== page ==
RSS, really simple syndication, is a newspaper syndicate for the rest of us: we can subscribe to the RSS feeds on web sites for updates from that web site, and use a feed reader (Google Reader, Newsgator, Bloglines, iGoogle, etc.) to present all of these updated feeds to us in one place. Common Craft has a short (brisk, even) video explaining this:
All of the blogs on our school blog server have RSS feeds. In fact, you can subscribe to updates from a particular category on a blog, or to updated comments on a particular post on a blog, if you want. Major newspapers provide lists of RSS feeds for their articles.
As a voracious newshound myself (I used to read two, three and sometimes four newspapers in a morning), I’m finding that — with RSS feeds — I no longer even open a physical paper. Instead, all of my information comes through Google Reader subscriptions to blog and newspaper feeds. About 5,000 updates a week.
For more plain English explanations of web technology, check out Common Craft’s YouTube channel.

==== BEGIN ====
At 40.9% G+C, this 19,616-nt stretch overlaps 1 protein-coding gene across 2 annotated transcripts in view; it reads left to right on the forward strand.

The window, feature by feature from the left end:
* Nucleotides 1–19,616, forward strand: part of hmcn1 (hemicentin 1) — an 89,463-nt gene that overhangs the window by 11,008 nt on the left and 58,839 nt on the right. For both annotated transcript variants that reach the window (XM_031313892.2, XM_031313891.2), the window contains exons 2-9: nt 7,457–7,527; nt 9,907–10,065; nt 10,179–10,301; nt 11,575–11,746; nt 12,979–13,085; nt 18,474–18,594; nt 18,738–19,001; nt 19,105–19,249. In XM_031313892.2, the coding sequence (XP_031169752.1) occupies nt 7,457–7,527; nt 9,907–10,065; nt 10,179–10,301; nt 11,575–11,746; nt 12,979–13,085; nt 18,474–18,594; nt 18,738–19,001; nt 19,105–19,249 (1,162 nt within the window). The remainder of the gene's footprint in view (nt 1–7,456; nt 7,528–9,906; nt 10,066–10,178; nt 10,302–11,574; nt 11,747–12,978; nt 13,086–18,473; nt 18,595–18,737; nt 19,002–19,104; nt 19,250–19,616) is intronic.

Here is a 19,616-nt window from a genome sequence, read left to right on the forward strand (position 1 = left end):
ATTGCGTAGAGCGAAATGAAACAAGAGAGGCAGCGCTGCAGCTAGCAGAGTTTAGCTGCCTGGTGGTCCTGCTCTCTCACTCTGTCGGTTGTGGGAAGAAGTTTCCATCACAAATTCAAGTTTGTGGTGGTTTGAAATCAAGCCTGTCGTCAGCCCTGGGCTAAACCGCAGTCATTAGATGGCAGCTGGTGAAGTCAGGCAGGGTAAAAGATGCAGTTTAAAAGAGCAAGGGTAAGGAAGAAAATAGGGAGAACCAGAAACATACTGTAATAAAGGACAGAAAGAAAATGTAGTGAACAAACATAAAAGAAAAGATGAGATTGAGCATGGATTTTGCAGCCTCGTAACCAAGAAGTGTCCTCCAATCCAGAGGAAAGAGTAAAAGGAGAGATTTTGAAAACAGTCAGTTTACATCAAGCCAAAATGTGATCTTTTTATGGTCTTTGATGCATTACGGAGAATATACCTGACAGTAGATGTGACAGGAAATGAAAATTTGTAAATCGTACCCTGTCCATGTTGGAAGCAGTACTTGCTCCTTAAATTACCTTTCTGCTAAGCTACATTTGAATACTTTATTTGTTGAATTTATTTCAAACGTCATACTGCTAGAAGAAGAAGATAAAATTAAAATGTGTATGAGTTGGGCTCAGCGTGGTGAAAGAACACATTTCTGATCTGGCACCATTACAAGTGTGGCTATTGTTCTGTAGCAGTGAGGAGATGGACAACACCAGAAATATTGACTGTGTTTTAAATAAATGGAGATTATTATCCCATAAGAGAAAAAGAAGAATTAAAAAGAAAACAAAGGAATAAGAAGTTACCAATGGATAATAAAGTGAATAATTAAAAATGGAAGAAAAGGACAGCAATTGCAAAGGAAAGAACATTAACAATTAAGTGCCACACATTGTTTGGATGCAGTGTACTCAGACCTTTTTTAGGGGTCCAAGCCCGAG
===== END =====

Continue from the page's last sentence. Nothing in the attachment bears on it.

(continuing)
Seth Battis April 22nd, 2010
Posted In: "Tech Tips" Column
This post is part of a series that are components of my “Expert Plan” at my school, looking to create a shared resource for my colleagues as the school moves towards greater adoption of laptops and technology in our pedagogy.
I have an inherent prejudice against teaching students (and faculty) to use user computers as tools by providing step-by-step directions for a specific progress. I believe that, while totally helpful in the individual instance of that specific process, the step-by-step instructions are, in the end, handicapping: they do not introduce the learner to the underlying concepts that might guide their further, more extensive use of the same tool independently.
That said, periodically I need students or colleagues to do exactly one specific sequence of steps. This year I have been experimenting with presenting these sequences of steps as “screencasts” — videos of me doing the process while I narrate what I’m doing. This has a number of advantages, not least being that it is far, far faster to create a screencast than to write a set of instructions. Additionally, the screencast presents as a manageable video, rather than as an overwhelming 17-step sequence of directions. Additonally, rather than describing the process, learners are able to see the process as it plays out.